Dover Soul

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Shostakovich in 1950. (Deutsche Fotothek)
Shostakovich in 1950. (Deutsche Fotothek)

When I was a student cellist, I used to play in a string quartet.  A violinist I knew had a large if somewhat drab lounge, big enough for a string quartet to play without any collisions.  Every week or so, I used to drive over there in my ancient car, the roof of which leaked so badly that I used to leave umbrellas on the back seat.  One of us would bring along a set of parts and we’d scramble through the music.  We got to know a lot of quartet music but we were playing just for the fun of it, without any professional aspirations.

There are hundreds of professional string quartets worldwide.  Wikipedia lists over four hundred of them and some have achieved legendary status.  The Borodin Quartet was formed in 1945 and it’s still going strong and one of the world’s longest-lasting string quartets.  In Britain there were the three A’s: the incredible Amadeus Quartet, the Aeolian Quartet and the Allegri Quartet which was founded in1953 and became Britain’s longest-running chamber music ensemble.

In America the Kronos Quartet has been going for over forty years and specializes in contemporary music.  The Guarneri Quartet was a top American quartet founded in 1964 and admired for its rich, warm, tone and dramatic interpretations.  The Guarneri musicians helped nurture interest in quartet playing for a new generation of young musicians.  Four of those young musicians now form the Dover Quartet which rocketed to stardom following its success at the 2013 Banff International String Quartet Competition.

Based at the Bienen School of Music at Chicago’s Northwestern University, the Dover Quartet has become one of the most in-demand ensembles in the world.  Jerry Dubins of Fanfare magazine wrote “This is music-making not of the highest order but of the next order.  On a number of occasions, I’ve remarked on how blessed we are to be living in a golden age of string playing.  The Dover Quartet now takes that to the next level, platinum.”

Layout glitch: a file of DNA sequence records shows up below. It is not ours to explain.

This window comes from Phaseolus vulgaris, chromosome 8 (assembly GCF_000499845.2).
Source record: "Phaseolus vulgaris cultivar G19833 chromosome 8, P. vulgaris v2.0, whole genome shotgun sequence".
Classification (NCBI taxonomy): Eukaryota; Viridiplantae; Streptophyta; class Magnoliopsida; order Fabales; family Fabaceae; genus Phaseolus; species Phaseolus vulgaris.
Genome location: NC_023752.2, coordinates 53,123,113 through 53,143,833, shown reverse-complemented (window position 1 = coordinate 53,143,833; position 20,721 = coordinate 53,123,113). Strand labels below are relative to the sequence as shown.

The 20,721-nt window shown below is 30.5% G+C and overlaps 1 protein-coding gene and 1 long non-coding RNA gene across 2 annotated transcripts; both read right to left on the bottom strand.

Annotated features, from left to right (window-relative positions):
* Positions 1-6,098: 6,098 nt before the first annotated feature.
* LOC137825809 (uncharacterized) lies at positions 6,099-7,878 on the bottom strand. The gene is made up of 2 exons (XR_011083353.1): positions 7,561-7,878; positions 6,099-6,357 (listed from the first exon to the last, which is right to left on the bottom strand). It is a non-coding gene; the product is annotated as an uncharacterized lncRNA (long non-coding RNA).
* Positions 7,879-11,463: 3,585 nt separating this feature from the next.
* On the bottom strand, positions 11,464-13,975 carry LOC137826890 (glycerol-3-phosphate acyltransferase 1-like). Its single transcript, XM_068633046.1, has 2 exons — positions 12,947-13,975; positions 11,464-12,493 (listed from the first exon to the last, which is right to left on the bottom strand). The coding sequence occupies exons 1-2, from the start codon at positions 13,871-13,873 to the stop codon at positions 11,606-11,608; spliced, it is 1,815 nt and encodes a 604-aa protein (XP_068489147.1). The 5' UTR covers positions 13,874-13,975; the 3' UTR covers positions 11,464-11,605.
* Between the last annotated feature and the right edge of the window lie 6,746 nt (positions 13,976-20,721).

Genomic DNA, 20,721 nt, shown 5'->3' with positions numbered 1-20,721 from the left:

Ludwig van Beethoven (1770-1827): Quartet in E minor Op. 59 No. 2. Dover String Quartet (Duration: 38:31; Video: 1080p HD)

Published in 1808, this work is the second of the so-called Razumovsky cycle of string quartets.  They belong to what’s known as Beethoven’s “middle period” when he was developing a more complex musical style.  He was moving towards more organic growth in his music, pushing ahead with more advanced harmonies and using dramatic moments of silence.  You can hear what I mean in the first movement of this strangely enigmatic quartet.  But listen to the incredible “togetherness” of the Dover Quartet, especially in the busy section at 05:53 onwards: there’s constant eye contact between the musicians and extraordinary precision.

According to Beethoven’s younger friend Carl Czerny, the second movement came to Beethoven after contemplating the night sky.  The movement opens with luminous harmonies like a celestial hymn, but moves into more turbulent moods and shifting chromatic harmonies.  Yet often there’s a sense of continuous pulsing throughout the music like the passing of time itself.

With their rich and singing tone quality, the Dover Quartet brings out the soulfulness in this remarkable work.  The joyous third movement has the feel of a folk dance with cross-rhythms and catchy syncopation, while the opening of the last movement could almost have been written by Prokofiev with its playful and slightly sardonic main theme.  It’s a virtuosic performance which brings a veritable eruption of applause from the audience.  You might notice that this video has already has over 62,000 views. Who is saying that there is no audience for classical music?

Dmitri Shostakovich (1906-1975): String Quartet No 3 in F Major Op 73. Dover String Quartet (Duration: 33:17; Video: 1080p HD)

This five-movement quartet dates from 1946 and was premiered in Moscow by the Beethoven Quartet to whom it is dedicated.  Many people regard this work as being among the best of the Shostakovich quartets and it was evidently a favorite of the composer himself.  He had already written nine symphonies and this quartet shows the composer in full command of chamber music.  It switches between moments of consonant harmony and biting distance, yet it’s approachable and absorbing.  But like the Beethoven quartet, this work has many enigmatic, puzzling moments.

The Dover Quartet gives a characteristically tight and focused performance with splendid technical control. Just listen to the incredible precision in the sprightly third movement and the remarkably rich tone colour in the soulful and sombre fourth movement. The closing bars, in which fragments of melody are heard over a hushed, sustained chord of F major are memorable. By any standards this is superb playing.

And just in case you’re wondering, the Dover Quartet takes its name indirectly from the port of the same name on England’s Kent coast, albeit in a rather circuitous sort of way.